Sieciech's tyrannical rule reflected negatively on Władysław, causing a massive political migration out of Poland. In 1093 Silesia rebelled, and the comes Magnus, with the assistance of the Bohemian and Polish knights, welcomed Zbigniew after he escaped from Germany; however, soon Sieciech captured the prince and imprisoned him. The increasing dissatisfaction in the country forced the release of Zbigniew in 1097. Immediately after this Władysław (after an unsuccessful retaliatory expedition against Silesia and being forced to recognize Zbigniew as the legitimate heir) appointed his sons as commanders of the army which was formed in order to recapture Gdańsk Pomerania.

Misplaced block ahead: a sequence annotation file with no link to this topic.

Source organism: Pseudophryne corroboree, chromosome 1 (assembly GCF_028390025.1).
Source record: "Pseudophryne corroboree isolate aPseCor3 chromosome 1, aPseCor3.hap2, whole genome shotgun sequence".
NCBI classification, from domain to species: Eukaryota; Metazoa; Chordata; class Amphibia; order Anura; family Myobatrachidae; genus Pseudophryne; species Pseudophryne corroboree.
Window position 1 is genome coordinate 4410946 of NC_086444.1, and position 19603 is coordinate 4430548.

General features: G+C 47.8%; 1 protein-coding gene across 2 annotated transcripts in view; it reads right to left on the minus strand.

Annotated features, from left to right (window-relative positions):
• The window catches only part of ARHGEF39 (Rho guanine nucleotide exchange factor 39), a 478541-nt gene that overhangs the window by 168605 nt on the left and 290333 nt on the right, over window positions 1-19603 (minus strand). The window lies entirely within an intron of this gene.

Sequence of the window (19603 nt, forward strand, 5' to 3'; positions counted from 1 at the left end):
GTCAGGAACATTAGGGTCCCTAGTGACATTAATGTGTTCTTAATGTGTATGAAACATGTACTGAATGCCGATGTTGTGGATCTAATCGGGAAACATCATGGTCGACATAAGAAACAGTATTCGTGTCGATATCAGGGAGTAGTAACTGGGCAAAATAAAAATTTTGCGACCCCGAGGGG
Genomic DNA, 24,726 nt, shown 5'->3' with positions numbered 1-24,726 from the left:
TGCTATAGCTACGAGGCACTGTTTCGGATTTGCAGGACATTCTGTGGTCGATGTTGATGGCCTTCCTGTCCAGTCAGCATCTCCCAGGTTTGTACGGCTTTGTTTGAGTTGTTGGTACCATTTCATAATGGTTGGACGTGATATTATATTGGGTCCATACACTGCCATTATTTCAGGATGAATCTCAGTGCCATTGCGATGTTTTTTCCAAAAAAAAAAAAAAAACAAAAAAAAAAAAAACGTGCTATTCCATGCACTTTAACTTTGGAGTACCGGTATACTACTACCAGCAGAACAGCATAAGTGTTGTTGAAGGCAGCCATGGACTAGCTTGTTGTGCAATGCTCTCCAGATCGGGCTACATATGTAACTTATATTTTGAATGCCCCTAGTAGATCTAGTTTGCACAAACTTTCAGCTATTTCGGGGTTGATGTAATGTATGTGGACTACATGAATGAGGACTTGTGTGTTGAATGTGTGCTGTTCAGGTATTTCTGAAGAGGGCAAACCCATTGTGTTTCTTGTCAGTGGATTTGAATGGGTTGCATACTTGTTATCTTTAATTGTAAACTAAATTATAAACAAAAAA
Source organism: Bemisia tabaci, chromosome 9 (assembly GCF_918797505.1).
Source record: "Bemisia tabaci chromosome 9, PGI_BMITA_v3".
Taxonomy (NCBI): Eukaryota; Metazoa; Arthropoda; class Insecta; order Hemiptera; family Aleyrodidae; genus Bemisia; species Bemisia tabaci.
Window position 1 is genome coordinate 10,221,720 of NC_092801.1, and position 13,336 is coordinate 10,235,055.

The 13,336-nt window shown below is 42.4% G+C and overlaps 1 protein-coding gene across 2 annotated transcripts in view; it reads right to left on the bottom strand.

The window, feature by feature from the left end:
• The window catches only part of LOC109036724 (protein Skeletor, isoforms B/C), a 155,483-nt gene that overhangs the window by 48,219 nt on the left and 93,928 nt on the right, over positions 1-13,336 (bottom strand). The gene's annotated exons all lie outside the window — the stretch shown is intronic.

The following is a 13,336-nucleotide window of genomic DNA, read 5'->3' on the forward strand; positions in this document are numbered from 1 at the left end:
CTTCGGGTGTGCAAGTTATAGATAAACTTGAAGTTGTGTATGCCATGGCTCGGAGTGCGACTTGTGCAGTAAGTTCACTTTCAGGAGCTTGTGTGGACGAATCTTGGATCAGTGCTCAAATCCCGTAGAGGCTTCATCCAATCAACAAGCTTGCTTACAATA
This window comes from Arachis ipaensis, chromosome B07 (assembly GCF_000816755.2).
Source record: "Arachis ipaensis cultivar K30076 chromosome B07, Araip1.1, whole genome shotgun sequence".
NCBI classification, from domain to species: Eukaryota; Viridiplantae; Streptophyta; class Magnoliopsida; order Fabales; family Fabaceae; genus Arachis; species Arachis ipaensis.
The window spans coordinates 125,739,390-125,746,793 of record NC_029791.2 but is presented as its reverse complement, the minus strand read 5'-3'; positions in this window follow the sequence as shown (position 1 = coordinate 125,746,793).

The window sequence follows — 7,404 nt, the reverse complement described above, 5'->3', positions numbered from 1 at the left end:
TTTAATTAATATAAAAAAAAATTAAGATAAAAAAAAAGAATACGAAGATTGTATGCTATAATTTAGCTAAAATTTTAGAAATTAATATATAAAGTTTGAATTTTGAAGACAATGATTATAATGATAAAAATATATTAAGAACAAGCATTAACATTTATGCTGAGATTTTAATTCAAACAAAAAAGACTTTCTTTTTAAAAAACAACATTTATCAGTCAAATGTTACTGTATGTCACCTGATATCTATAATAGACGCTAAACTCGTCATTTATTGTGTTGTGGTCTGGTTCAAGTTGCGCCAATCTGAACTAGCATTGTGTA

Simultaneously a great migration of Jews from Western Europe to Poland began circa 1096, around the time of the First Crusade. Władysław, a tolerant ruler, attracted the Jews to his domains, and permitted them to settle throughout the entire country without restriction.
Soon Zbigniew and Bolesław decided to join forces and demanded that the reins of government should be handed over to them. Władysław agreed to divide the realm between the brothers, each to be granted his own province while he himself kept control of Mazovia and its capital at Płock. Władysław also retained control of the most important cities--i.e., Wrocław, Kraków and Sandomierz. Zbigniew's province encompassed Greater Poland including Gniezno, Kuyavia, Łęczyca and Sieradz. Bolesław's territory included Lesser Poland, Silesia and Lubusz Land. However, Sieciech, alarmed by the evident diminution of his power, began to intrigue against the brothers. Władysław decided to support him against his own sons. Defeated, and after the mediation of Martin, Archbishop of Gniezno, the Duke was forced to confiscate Sieciech's properties and exiled him in 1101.